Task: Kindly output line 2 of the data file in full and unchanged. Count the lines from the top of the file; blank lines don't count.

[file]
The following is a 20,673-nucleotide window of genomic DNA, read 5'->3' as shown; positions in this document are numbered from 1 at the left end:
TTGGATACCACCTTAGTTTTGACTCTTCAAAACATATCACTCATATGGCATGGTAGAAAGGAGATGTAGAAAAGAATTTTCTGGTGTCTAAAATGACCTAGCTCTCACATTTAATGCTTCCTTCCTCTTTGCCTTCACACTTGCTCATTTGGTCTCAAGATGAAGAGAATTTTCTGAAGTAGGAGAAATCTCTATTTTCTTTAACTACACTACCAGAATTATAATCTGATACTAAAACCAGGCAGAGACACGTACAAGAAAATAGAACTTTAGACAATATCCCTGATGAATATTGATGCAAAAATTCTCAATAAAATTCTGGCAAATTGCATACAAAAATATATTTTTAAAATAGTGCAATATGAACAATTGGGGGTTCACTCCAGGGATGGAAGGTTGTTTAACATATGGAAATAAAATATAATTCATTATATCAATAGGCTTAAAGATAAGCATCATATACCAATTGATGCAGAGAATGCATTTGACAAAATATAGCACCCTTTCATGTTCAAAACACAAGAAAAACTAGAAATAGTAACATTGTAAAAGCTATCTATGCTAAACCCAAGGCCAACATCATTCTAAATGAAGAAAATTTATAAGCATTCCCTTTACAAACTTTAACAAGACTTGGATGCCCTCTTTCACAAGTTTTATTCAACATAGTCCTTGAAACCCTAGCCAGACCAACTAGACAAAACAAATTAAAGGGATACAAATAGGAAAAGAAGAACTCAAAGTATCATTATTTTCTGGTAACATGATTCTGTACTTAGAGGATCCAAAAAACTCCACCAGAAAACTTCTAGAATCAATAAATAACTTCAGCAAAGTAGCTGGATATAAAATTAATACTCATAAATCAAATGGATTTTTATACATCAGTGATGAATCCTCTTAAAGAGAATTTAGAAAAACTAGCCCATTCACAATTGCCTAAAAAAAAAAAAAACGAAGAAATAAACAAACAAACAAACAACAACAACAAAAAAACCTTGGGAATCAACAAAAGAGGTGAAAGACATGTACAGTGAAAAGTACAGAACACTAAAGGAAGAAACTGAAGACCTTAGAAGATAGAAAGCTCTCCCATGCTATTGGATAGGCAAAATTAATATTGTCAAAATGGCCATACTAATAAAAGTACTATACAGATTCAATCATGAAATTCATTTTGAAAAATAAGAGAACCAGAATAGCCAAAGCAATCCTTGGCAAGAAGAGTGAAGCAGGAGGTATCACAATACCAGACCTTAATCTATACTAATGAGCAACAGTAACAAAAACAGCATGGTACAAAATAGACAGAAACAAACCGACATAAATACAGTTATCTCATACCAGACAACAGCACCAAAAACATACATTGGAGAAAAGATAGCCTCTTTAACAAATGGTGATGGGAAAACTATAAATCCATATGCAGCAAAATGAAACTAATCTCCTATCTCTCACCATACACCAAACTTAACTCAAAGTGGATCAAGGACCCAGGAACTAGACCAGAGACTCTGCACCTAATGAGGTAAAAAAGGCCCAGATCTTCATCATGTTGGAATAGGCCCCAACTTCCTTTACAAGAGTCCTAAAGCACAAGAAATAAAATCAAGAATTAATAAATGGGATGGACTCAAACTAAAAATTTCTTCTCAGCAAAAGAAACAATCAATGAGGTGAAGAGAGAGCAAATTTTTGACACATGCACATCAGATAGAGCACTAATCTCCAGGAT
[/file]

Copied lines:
TTGGATACCACCTTAGTTTTGACTCTTCAAAACATATCACTCATATGGCATGGTAGAAAGGAGATGTAGAAAAGAATTTTCTGGTGTCTAAAATGACCTAGCTCTCACATTTAATGCTTCCTTCCTCTTTGCCTTCACACTTGCTCATTTGGTCTCAAGATGAAGAGAATTTTCTGAAGTAGGAGAAATCTCTATTTTCTTTAACTACACTACCAGAATTATAATCTGATACTAAAACCAGGCAGAGACACGTACAAGAAAATAGAACTTTAGACAATATCCCTGATGAATATTGATGCAAAAATTCTCAATAAAATTCTGGCAAATTGCATACAAAAATATATTTTTAAAATAGTGCAATATGAACAATTGGGGGTTCACTCCAGGGATGGAAGGTTGTTTAACATATGGAAATAAAATATAATTCATTATATCAATAGGCTTAAAGATAAGCATCATATACCAATTGATGCAGAGAATGCATTTGACAAAATATAGCACCCTTTCATGTTCAAAACACAAGAAAAACTAGAAATAGTAACATTGTAAAAGCTATCTATGCTAAACCCAAGGCCAACATCATTCTAAATGAAGAAAATTTATAAGCATTCCCTTTACAAACTTTAACAAGACTTGGATGCCCTCTTTCACAAGTTTTATTCAACATAGTCCTTGAAACCCTAGCCAGACCAACTAGACAAAACAAATTAAAGGGATACAAATAGGAAAAGAAGAACTCAAAGTATCATTATTTTCTGGTAACATGATTCTGTACTTAGAGGATCCAAAAAACTCCACCAGAAAACTTCTAGAATCAATAAATAACTTCAGCAAAGTAGCTGGATATAAAATTAATACTCATAAATCAAATGGATTTTTATACATCAGTGATGAATCCTCTTAAAGAGAATTTAGAAAAACTAGCCCATTCACAATTGCCTAAAAAAAAAAAAAACGAAGAAATAAACAAACAAACAAACAACAACAACAAAAAAACCTTGGGAATCAACAAAAGAGGTGAAAGACATGTACAGTGAAAAGTACAGAACACTAAAGGAAGAAACTGAAGACCTTAGAAGATAGAAAGCTCTCCCATGCTATTGGATAGGCAAAATTAATATTGTCAAAATGGCCATACTAATAAAAGTACTATACAGATTCAATCATGAAATTCATTTTGAAAAATAAGAGAACCAGAATAGCCAAAGCAATCCTTGGCAAGAAGAGTGAAGCAGGAGGTATCACAATACCAGACCTTAATCTATACTAATGAGCAACAGTAACAAAAACAGCATGGTACAAAATAGACAGAAACAAACCGACATAAATACAGTTATCTCATACCAGACAACAGCACCAAAAACATACATTGGAGAAAAGATAGCCTCTTTAACAAATGGTGATGGGAAAACTATAAATCCATATGCAGCAAAATGAAACTAATCTCCTATCTCTCACCATACACCAAACTTAACTCAAAGTGGATCAAGGACCCAGGAACTAGACCAGAGACTCTGCACCTAATGAGGTAAAAAAGGCCCAGATCTTCATCATGTTGGAATAGGCCCCAACTTCCTTTACAAGAGTCCTAAAGCACAAGAAATAAAATCAAGAATTAATAAATGGGATGGACTCAAACTAAAAATTTCTTCTCAGCAAAAGAAACAATCAATGAGGTGAAGAGAGAGCAAATTTTTGACACATGCACATCAGATAGAGCACTAATCTCCAGGAT